Quantum chemistry is today an indispensable tool in chemical and biochemical research. The most important factors behind this are the development of the density functional theory (DFT) approach, and of course the nearly exponential advancement in computer power.
The aim of this research program is to develop and use accurate state-of-the-art quantum chemical methodology to study catalysis and enantioselectivity in both enzymes of biocatalytic interest and metal-catalyzed reactions.
Large models of the enzyme active sites and the organometallic catalysts will be developed and characterized in terms of geometries, spin, oxidation and protonation states and other properties. Full free energy surfaces will be calculated and compared for competing catalytic pathways and the sources of various selectivities will be established.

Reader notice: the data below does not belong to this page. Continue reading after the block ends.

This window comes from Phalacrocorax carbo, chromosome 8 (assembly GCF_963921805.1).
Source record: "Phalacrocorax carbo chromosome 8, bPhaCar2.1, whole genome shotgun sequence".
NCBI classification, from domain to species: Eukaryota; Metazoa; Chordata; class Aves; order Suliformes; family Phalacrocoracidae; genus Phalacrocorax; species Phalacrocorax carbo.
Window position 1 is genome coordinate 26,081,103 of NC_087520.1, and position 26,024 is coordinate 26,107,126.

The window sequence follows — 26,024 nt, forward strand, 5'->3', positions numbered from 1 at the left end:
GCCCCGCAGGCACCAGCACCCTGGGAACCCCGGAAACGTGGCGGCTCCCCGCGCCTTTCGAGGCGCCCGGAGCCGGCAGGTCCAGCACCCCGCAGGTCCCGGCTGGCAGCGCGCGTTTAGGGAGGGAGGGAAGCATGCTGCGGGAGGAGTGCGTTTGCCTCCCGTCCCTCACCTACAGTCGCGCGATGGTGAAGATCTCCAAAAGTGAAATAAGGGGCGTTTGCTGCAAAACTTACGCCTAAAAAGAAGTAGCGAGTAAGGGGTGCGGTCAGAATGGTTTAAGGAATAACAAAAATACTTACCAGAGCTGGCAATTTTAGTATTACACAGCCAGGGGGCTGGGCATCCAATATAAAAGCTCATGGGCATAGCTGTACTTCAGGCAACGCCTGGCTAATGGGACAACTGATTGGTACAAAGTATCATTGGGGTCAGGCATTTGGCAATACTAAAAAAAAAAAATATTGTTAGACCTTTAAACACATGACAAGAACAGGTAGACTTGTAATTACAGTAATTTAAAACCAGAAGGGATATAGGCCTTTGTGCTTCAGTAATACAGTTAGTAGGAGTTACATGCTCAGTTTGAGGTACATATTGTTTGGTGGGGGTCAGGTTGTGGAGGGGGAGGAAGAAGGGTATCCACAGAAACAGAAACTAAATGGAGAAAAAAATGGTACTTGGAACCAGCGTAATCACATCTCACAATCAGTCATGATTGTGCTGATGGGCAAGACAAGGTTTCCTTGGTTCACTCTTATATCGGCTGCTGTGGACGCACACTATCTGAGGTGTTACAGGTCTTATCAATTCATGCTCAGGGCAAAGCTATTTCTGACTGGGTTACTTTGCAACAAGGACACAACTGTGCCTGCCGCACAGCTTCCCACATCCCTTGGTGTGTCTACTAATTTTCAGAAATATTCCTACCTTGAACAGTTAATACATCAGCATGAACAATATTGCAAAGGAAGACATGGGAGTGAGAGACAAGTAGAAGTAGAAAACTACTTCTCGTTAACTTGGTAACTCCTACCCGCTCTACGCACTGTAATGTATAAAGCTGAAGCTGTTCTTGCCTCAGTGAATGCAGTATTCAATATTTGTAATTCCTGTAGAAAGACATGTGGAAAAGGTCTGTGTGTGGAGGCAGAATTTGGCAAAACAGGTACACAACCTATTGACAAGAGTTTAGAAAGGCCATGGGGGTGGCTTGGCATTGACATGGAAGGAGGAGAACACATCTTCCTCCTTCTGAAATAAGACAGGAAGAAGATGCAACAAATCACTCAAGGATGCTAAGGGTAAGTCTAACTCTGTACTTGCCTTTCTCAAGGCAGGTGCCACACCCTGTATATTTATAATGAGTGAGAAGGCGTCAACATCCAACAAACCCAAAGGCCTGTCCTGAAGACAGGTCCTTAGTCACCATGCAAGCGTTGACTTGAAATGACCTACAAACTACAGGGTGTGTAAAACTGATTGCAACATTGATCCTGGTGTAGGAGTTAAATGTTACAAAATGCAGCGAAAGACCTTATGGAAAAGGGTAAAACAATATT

Lately, we also started to use molecular dynamics simulations in combination with the DFT calculations in order to investigate binding free energies and effects of mutations on the binding and reactivity of the enzymes.
The work will be conducted in close collaboration with experimental groups and the research program will produce large amounts of data that will be of great value for both the theoretical and experimental communities.
Although the focus of the research is on fundamental understanding of reaction mechanisms and origins of selectivity, successful outcome will undoubtedly lead to the development of new improved catalysts for industrial processes.